Sunday, January 18, 2015

1) W Papua group to submit MSG application in February



2) West Papua situation did not improve 

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http://www.radionz.co.nz/international/pacific-news/263959/w-papua-group-to-submit-msg-application-in-february

1) W Papua group to submit MSG application in February

Updated at 11:41 am today



The ULM was formed in Vanuatu in December when three independence groups agreed to form a unified voice on political fronts.
A bid by West Papua to join the MSG was knocked back last year because the bid was not deemed to be representative.
The ULM's spokesperson, Benny Wenda, says once the latest bid is lodged, a massive campaign will be launched to try and gain West Papua admission.
"We are excited and I am really confident. Our people back home already support it that's why I hope that this is also really positive for our struggle and I hope our brothers and sisters across Melanesia and across the Pacific will pray for this."
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http://www.radionz.co.nz/international/programmes/datelinepacific/audio/20163992/west-papua-situation-did-not-improve-in-2014-awpa

2) West Papua situation did not improve in 2014 - AWPA

Originally aired on Dateline Pacific, Monday 19 January 2015

The Australia West Papua Association says there was no improvement in the human rights situation in the region in 2014, despite some governments claiming abuses against Papuans are a thing of the past.

TRANSCRIPT


The Australia West Papua Association says there was no improvement in the human rights situation in the region in 2014, despite some governments claiming abuses against Papuans are a thing of the past.
It says there were regular clashes and shooting incidents between Indonesian security forces and the rebel OPM organisation, or unidentified armed groups.
Its secretary, Joe Collins, says these operations resulted in military sweeps which commonly resulted in citizens' houses, food gardens and livestock being destroyed and the people left traumatised.
JOE COLLINS: The year began in January 2014 with the military conducting a couple of sweeps in response to an attack on a police station and of course it ended tragically with the killing of five civilians in December, when security forces shot into a crowd of approximately 800 people, killing five. I mean, we always hear from governments that there's an improvement in West Papua - there's not an improvement in West Papua, in actual fact, it's worse and even as of January the 1st, 2015 again there was another sweep in response to police being killed and a security guard at Freeport [mine] and up to 116 people were originally arrested, I think the majority have been released, but they have now arrested 13 people from an armed group and a local minister has just come out saying they should be really careful that they're distinguishing between what they call separatists and the local civilian population. One of the factors of the security forces in West Papua is that they are not very well trained and this why abuses will continue, there is definitely no improvement in the situation in West Papua at all as far as we're concerned.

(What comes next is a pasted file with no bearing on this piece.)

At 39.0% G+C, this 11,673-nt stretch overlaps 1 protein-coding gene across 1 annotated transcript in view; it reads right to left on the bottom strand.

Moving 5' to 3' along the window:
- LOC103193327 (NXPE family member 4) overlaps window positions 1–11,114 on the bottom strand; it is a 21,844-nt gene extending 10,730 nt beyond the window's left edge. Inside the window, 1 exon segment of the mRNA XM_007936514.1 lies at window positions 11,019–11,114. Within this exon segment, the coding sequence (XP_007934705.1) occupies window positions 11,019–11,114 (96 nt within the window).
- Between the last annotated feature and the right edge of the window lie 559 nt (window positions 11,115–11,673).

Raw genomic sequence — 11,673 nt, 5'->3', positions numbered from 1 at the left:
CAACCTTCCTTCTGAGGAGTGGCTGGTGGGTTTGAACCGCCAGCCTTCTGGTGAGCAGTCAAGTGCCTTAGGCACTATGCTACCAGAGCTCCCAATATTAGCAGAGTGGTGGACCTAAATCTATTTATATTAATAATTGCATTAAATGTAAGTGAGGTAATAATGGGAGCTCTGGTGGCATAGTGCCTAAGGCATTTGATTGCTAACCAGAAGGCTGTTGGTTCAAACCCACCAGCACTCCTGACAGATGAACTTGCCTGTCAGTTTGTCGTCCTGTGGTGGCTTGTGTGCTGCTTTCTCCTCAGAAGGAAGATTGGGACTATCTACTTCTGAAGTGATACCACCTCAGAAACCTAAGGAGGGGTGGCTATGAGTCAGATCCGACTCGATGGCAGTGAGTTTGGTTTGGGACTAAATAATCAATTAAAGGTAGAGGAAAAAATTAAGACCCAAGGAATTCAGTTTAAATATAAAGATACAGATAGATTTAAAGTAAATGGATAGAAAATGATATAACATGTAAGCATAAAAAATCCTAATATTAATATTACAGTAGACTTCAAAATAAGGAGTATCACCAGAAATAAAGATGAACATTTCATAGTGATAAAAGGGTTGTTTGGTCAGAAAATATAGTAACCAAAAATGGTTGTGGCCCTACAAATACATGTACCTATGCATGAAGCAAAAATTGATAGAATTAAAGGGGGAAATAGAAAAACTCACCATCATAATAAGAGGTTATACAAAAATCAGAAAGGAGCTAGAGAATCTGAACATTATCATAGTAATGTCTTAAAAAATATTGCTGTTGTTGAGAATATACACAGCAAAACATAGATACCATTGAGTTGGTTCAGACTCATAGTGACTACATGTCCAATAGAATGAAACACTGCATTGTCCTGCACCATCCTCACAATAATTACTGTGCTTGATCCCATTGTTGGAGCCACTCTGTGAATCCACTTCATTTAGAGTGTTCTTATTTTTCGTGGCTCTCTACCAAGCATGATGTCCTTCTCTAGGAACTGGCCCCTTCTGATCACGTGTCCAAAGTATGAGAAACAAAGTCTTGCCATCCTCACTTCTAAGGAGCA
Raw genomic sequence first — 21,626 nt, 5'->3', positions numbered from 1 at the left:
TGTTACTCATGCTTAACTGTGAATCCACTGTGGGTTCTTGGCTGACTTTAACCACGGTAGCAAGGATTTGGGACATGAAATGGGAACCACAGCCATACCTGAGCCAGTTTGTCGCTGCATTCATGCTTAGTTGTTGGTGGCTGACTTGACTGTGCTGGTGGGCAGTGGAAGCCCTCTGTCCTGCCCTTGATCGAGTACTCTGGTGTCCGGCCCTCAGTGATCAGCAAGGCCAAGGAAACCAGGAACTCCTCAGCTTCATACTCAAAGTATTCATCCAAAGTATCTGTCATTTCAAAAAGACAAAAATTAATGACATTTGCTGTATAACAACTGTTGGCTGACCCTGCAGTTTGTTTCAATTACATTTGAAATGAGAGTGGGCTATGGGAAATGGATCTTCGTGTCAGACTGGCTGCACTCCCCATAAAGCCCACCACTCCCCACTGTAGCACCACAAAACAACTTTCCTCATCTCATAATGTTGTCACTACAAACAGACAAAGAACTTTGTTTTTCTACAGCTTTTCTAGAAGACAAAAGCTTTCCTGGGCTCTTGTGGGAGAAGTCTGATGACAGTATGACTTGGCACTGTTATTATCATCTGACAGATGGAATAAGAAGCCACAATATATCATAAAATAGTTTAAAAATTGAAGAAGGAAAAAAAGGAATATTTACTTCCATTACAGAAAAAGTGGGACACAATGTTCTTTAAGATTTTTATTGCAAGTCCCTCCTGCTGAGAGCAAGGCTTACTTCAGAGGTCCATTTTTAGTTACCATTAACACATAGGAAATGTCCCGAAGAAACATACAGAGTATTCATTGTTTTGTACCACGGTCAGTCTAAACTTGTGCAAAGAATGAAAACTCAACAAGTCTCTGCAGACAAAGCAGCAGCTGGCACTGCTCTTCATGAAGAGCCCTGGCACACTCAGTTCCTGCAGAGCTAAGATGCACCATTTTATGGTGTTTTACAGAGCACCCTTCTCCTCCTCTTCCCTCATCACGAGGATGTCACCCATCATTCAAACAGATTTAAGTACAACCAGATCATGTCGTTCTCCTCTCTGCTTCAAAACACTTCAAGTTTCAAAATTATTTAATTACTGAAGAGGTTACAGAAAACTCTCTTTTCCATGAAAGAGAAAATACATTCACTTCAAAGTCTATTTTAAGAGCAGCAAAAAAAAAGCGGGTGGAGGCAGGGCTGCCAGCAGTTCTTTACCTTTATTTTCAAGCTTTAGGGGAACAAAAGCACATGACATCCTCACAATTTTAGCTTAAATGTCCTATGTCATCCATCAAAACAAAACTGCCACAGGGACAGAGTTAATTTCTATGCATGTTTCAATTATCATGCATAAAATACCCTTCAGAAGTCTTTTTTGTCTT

MARY BAINES: Do you think it's actually got worse?
JC: I think it is getting worse, I mean it depends how you look it. During the bad old days of Suharto, probably more serious military operations took place and more people were killed. I mean now, it's more of just traumatising the local people through sweeps. I mean the new Indonesian president is Jokowi [Joko Widodo] as he's popularly known, and people are beginning to think 'oh we're going to have a real improvement in West Papua,' but I think if you look at the ministers he has planted in cabinet, they are cause for concern. If you look at the new Minister for Defence, Chief Theys Eluay was killed back in 2001 -- this is like the equivalent of killing a Prime Minister because Cheif Theys Eluay was elected by the people to represent them and [then General Ryamizard Ryacudu] who is now our new Minister for Defence in Indonesia said 'oh what did they actually do wrong? To me they're heroes, all they did was kill a separatist leader.' It's not a good look for Jokowi to have him as the new Minister for Defence, I mean he's a part of the old hardline crowd. The West Papuan people are facing really great challenges; we're not even talking about the HIV/AIDS, the rip-off of resources, we have massive plans for palm oil plantations which not only will destroy forest cover, but will bring in more migrants and then you will have more conflict between Papuans and migrants, so it's definitely going to get worse.
MB: So do you think Jokowi as President will make any positive changes?
JC: Not really, I know he has said he's going to look at Papua and try and solve the problems there, but I think he's going to come up against the old elites, the hardliners in the military. Basically it's business as usual in West Papua.
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